The Washington Times

Over the course of 48 hours last week, the opposition to the removal of Saddam Hussein from power in Iraq collapsed like a house of cards. August was a heady month for administration opponents. They thought they were gaining ground. In fact, they were mainly attacking the administration for planning to do things it had no intention of doing. Once that revelation came, mainly with Mr. Bush’s speech at the United Nations, there was little to do but splutter.

The chief line of the critics’ attack was against a “unilateral” U.S. action. If the United States acted unilaterally, it would be a disaster. In contemplating going it alone, the administration was thumbing its nose at the international community, perhaps even going so far as to install power of the kind the United States possesses in abundance as the only currency of international legitimacy. In addition, critics worried that the administration’s threat to proceed without additional congressional authorization betrayed the same unilateralist tendency on the domestic political scene by cutting public and congressional opinion out of the picture as well. Finally, critics of the administration said it had not yet made the case against Iraq that it needed to in order to win support.

The problem with the accusation of unilateralism is that the Bush administration, manifestly, has never had the slightest intention of making Iraq into a unilateral project. Of course, the United States was going to lead. But equally, of course, the United States was going to look for allies. What, we would tell Tony Blair to go find his own regime to change? We would tell the Europeans that we weren’t interested in talking to them, so bug out? No, on the contrary, all along, the administration has been courting world opinion in order to shape it and win support. It is no great setback when France fails to say yes the first time it’s asked, yet somehow, that seemed to be the benchmark critics were applying.

Meanwhile, critics of the administration were appealing to the U.N. Security Council as the forum for deciding the question of Iraq. Unfortunately, they were doing so on the basis of two false premises. First of all, they saw the United Nations as a body that stands separate from and principally exists to serve as a check on the United States. Second, they saw the United Nations as an entity approaching the question of what to do about Iraq essentially de novo. In this telling, the administration would be [but certainly should not be] unwilling to go to the United Nations and would seek instead to circumvent U.N. authority.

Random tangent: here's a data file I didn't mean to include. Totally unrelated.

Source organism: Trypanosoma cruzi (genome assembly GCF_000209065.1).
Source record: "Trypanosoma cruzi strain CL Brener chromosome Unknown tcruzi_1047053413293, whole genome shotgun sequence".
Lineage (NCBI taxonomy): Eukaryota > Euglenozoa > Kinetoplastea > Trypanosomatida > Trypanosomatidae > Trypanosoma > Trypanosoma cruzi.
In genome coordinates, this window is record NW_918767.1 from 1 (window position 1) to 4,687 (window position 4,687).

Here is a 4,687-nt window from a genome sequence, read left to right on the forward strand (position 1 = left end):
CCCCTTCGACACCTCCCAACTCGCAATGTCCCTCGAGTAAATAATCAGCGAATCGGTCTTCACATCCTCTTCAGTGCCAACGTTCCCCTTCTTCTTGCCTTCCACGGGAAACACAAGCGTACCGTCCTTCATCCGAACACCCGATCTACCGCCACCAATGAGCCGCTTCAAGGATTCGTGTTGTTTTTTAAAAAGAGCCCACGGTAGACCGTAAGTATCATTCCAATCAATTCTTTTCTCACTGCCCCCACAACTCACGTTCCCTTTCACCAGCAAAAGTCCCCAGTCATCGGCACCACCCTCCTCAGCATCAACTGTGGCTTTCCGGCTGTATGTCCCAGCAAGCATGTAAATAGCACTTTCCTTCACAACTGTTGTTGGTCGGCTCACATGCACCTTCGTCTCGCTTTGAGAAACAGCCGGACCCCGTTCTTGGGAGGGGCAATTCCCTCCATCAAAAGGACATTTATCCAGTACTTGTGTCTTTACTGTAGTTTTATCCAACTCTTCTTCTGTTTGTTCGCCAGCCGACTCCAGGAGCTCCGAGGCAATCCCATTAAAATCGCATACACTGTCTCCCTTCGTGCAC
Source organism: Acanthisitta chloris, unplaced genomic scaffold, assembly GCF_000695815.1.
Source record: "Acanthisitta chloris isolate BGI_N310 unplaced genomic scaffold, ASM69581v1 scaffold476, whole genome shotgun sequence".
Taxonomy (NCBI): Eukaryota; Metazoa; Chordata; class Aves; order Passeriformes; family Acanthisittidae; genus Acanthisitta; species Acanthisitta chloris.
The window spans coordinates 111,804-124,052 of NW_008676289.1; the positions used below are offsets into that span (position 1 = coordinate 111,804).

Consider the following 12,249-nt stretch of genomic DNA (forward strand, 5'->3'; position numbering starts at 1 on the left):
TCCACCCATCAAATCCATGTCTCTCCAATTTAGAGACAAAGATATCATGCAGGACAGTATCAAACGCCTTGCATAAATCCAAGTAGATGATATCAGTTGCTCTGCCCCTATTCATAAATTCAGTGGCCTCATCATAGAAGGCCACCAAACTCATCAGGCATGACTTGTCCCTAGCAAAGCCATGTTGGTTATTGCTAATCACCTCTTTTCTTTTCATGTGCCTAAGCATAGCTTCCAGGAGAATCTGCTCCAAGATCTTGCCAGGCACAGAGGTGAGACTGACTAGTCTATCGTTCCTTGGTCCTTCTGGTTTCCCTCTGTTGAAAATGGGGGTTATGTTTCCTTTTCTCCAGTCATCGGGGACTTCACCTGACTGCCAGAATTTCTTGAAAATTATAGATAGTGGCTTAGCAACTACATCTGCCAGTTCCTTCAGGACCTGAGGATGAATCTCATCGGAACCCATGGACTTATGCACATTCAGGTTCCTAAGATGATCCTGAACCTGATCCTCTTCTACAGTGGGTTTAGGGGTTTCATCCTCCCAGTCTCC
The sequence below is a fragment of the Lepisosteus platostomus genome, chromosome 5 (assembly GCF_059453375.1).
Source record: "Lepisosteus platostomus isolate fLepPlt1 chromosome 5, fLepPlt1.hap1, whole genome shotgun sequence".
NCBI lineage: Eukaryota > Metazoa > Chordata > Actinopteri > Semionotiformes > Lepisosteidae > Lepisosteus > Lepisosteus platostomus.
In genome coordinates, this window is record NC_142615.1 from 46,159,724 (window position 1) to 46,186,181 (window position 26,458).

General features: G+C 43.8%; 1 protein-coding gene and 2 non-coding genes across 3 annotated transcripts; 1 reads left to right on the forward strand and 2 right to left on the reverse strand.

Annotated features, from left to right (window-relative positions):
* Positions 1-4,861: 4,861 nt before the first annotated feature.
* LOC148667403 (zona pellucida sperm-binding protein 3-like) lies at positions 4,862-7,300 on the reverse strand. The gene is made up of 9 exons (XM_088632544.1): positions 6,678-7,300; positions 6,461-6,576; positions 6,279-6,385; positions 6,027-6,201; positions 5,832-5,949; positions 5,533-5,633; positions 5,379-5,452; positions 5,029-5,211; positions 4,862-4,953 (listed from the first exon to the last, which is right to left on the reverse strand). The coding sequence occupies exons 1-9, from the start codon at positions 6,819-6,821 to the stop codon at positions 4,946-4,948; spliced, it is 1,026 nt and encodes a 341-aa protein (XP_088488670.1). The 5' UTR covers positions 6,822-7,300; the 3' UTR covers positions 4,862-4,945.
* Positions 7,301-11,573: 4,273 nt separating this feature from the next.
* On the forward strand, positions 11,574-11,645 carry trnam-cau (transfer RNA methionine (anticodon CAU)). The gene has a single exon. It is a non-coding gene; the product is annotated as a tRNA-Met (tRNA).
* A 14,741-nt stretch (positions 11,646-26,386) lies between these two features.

This managed rather spectacularly to miss the point that the Security Council, of which the United States is a permanent member, has a long record, dating to the cease-fire terms of 1991, demanding that Saddam Hussein dismantle his weapons of mass destruction or else. The Security Council is an administration asset, not a liability. That’s why the Bush speech at the General Assembly worked so well. It was political jujitsu. The United States seized on all the gathering [oppositionist] momentum in support of U.N. action by calling on the United Nations to act.

Now, about that congressional authorization. If you want to take a meandering detour into the question of the long-running dispute between Congress and the executive branch over the president’s war-making powers, you should by all means get interested in the White House counsel’s opinion on whether a new vote is necessary. If you’re unprepared to look into that history, you really ought to steer clear of the subject, because the fact that an administration concludes [as they always seem to] that it can act without congressional authorization – on the basis of existing statutes, resolutions, etc. and the president’s constitutional powers – tells you absolutely nothing about whether the administration will seek a vote.

Why on earth wouldn’t Mr. Bush seek a vote? He enjoys overwhelming support in both the House and the Senate. Congress is likewise a political asset, not a liability. The fact that some people will be made uncomfortable by a vote is not the point. The Democrats’ back-up fantasy here is that they can delay a vote until after the election. Senate Majority Leader Tom Daschle would be a fool to go on point for delay when he lacks the political support to sustain it.

Finally, “the administration hasn’t made the case.” Apart from the furtherance of delay, I guess the hope here was that the administration somehow would bungle the case, or didn’t really have one. The argument backfired spectacularly, turning into a call for the administration to make the case. And so it has.

How stupid do people think the Bush administration is? Quite stupid indeed, I guess. Boy, is that stupid.